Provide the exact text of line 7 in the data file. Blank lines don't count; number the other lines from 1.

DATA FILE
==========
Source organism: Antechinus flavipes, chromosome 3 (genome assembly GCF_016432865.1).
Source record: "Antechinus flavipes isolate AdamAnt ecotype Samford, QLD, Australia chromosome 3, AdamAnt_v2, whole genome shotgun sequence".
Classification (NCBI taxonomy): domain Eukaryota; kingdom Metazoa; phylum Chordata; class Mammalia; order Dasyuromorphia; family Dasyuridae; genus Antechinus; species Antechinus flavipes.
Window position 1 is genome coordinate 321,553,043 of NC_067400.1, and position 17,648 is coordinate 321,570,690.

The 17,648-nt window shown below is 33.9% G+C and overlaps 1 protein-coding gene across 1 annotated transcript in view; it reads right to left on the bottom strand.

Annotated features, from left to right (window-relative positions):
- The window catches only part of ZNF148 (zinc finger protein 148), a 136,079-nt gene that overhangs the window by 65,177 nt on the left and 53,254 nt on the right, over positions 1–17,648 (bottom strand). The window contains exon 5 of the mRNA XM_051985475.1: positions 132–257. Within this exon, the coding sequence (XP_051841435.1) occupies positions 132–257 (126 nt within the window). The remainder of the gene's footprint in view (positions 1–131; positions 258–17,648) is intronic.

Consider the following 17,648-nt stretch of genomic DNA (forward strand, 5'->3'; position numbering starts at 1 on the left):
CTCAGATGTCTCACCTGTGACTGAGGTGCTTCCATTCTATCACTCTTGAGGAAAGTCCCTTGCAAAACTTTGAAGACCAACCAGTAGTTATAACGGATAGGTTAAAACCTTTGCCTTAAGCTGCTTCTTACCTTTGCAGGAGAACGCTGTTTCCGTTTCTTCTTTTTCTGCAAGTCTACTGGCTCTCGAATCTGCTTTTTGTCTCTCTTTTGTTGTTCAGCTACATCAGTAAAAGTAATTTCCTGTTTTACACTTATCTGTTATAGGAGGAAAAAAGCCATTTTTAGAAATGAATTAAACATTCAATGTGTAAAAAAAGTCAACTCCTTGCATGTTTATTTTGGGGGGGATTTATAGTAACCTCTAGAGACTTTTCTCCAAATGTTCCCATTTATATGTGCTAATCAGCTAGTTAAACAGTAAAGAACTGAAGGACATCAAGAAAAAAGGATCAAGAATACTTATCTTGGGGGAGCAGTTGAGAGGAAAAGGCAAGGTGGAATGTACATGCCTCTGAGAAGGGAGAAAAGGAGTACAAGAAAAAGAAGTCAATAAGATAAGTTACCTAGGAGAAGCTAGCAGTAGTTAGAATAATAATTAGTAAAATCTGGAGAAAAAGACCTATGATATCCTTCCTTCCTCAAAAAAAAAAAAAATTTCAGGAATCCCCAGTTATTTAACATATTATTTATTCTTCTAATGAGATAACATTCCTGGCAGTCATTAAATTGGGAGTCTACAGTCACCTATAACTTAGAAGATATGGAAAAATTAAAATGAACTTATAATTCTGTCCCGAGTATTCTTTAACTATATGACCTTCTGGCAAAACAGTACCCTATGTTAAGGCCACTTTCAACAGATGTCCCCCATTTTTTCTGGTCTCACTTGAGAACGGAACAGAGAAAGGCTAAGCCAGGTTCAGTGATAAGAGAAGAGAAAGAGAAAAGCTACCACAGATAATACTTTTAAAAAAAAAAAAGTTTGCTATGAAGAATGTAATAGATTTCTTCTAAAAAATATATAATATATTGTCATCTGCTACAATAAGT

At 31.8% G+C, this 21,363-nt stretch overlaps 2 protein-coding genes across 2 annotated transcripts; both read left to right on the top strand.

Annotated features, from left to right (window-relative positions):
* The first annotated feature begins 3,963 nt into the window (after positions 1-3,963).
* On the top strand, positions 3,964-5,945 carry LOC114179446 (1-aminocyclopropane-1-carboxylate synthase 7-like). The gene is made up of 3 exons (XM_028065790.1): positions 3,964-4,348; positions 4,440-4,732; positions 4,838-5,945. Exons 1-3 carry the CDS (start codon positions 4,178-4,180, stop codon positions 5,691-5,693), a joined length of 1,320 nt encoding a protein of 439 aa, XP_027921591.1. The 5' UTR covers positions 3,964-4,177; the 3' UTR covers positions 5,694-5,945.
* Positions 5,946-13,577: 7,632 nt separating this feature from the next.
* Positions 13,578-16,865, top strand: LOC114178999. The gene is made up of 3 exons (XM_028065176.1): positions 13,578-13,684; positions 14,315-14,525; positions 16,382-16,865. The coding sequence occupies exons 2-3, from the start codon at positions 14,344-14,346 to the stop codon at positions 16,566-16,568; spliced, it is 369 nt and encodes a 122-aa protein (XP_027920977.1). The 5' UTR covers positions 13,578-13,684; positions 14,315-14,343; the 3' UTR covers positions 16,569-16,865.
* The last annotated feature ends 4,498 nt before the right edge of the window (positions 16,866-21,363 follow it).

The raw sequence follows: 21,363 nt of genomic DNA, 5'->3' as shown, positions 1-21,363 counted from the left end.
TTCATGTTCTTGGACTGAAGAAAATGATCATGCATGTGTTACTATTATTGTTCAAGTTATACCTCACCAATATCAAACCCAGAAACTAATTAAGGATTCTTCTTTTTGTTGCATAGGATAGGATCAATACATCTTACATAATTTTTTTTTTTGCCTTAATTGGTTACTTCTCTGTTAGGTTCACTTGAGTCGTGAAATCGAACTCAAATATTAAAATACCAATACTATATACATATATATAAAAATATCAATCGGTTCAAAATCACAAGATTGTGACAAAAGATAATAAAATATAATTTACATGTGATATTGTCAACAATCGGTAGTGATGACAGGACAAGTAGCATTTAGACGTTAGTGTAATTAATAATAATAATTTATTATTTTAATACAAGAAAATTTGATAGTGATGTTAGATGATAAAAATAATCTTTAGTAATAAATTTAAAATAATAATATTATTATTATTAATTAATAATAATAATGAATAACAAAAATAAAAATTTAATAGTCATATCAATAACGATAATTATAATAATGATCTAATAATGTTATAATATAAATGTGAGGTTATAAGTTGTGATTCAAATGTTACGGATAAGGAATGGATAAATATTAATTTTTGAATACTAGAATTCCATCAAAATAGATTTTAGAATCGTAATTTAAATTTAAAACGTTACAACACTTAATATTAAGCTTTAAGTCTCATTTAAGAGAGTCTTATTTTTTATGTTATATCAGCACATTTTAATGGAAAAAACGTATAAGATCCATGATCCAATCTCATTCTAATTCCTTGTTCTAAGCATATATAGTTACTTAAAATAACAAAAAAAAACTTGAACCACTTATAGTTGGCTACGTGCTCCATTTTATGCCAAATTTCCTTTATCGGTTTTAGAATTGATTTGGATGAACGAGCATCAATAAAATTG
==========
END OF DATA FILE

- The window catches only part of ZNF148 (zinc finger protein 148), a 136,079-nt gene that overhangs the window by 65,177 nt on the left and 53,254 nt on the right, over positions 1–17,648 (bottom strand). The window contains exon 5 of the mRNA XM_051985475.1: positions 132–257. Within this exon, the coding sequence (XP_051841435.1) occupies positions 132–257 (126 nt within the window). The remainder of the gene's footprint in view (positions 1–131; positions 258–17,648) is intronic.